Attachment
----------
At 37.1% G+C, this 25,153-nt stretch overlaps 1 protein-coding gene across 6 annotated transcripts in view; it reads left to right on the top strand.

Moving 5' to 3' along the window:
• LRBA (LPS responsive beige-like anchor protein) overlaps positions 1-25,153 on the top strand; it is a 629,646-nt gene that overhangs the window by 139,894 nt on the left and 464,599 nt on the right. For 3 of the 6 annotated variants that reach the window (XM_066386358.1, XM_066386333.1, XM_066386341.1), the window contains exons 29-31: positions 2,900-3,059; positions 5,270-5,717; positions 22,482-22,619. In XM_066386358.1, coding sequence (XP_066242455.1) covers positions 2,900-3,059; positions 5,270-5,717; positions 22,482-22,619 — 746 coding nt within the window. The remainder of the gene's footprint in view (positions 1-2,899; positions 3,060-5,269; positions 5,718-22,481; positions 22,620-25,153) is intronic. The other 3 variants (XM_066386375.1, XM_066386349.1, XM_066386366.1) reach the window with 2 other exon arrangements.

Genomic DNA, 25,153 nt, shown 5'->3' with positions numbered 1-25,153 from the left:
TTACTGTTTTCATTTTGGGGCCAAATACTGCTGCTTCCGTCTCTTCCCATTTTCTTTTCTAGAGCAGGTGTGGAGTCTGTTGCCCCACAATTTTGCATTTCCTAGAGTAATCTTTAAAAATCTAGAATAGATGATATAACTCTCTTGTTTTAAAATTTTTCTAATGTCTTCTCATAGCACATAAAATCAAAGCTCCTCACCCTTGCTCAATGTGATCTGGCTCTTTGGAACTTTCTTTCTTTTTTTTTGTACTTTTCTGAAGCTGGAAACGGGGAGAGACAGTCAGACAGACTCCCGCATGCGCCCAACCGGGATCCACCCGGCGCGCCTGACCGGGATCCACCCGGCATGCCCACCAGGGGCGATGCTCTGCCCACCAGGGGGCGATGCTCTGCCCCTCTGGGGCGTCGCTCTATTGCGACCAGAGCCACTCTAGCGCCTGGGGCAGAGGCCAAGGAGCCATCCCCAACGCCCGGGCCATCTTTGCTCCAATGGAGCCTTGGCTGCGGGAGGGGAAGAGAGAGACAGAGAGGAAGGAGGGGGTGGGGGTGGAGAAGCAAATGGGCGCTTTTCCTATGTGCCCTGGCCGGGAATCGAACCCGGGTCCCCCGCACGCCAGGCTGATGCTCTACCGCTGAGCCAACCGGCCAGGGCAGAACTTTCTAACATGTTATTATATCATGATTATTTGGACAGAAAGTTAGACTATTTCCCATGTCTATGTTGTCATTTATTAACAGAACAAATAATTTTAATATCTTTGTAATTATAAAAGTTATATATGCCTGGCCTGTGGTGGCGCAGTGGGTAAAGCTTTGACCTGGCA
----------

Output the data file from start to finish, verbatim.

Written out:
At 37.1% G+C, this 25,153-nt stretch overlaps 1 protein-coding gene across 6 annotated transcripts in view; it reads left to right on the top strand.

Moving 5' to 3' along the window:
• LRBA (LPS responsive beige-like anchor protein) overlaps positions 1-25,153 on the top strand; it is a 629,646-nt gene that overhangs the window by 139,894 nt on the left and 464,599 nt on the right. For 3 of the 6 annotated variants that reach the window (XM_066386358.1, XM_066386333.1, XM_066386341.1), the window contains exons 29-31: positions 2,900-3,059; positions 5,270-5,717; positions 22,482-22,619. In XM_066386358.1, coding sequence (XP_066242455.1) covers positions 2,900-3,059; positions 5,270-5,717; positions 22,482-22,619 — 746 coding nt within the window. The remainder of the gene's footprint in view (positions 1-2,899; positions 3,060-5,269; positions 5,718-22,481; positions 22,620-25,153) is intronic. The other 3 variants (XM_066386375.1, XM_066386349.1, XM_066386366.1) reach the window with 2 other exon arrangements.

Genomic DNA, 25,153 nt, shown 5'->3' with positions numbered 1-25,153 from the left:
TTACTGTTTTCATTTTGGGGCCAAATACTGCTGCTTCCGTCTCTTCCCATTTTCTTTTCTAGAGCAGGTGTGGAGTCTGTTGCCCCACAATTTTGCATTTCCTAGAGTAATCTTTAAAAATCTAGAATAGATGATATAACTCTCTTGTTTTAAAATTTTTCTAATGTCTTCTCATAGCACATAAAATCAAAGCTCCTCACCCTTGCTCAATGTGATCTGGCTCTTTGGAACTTTCTTTCTTTTTTTTTGTACTTTTCTGAAGCTGGAAACGGGGAGAGACAGTCAGACAGACTCCCGCATGCGCCCAACCGGGATCCACCCGGCGCGCCTGACCGGGATCCACCCGGCATGCCCACCAGGGGCGATGCTCTGCCCACCAGGGGGCGATGCTCTGCCCCTCTGGGGCGTCGCTCTATTGCGACCAGAGCCACTCTAGCGCCTGGGGCAGAGGCCAAGGAGCCATCCCCAACGCCCGGGCCATCTTTGCTCCAATGGAGCCTTGGCTGCGGGAGGGGAAGAGAGAGACAGAGAGGAAGGAGGGGGTGGGGGTGGAGAAGCAAATGGGCGCTTTTCCTATGTGCCCTGGCCGGGAATCGAACCCGGGTCCCCCGCACGCCAGGCTGATGCTCTACCGCTGAGCCAACCGGCCAGGGCAGAACTTTCTAACATGTTATTATATCATGATTATTTGGACAGAAAGTTAGACTATTTCCCATGTCTATGTTGTCATTTATTAACAGAACAAATAATTTTAATATCTTTGTAATTATAAAAGTTATATATGCCTGGCCTGTGGTGGCGCAGTGGGTAAAGCTTTGACCTGGCA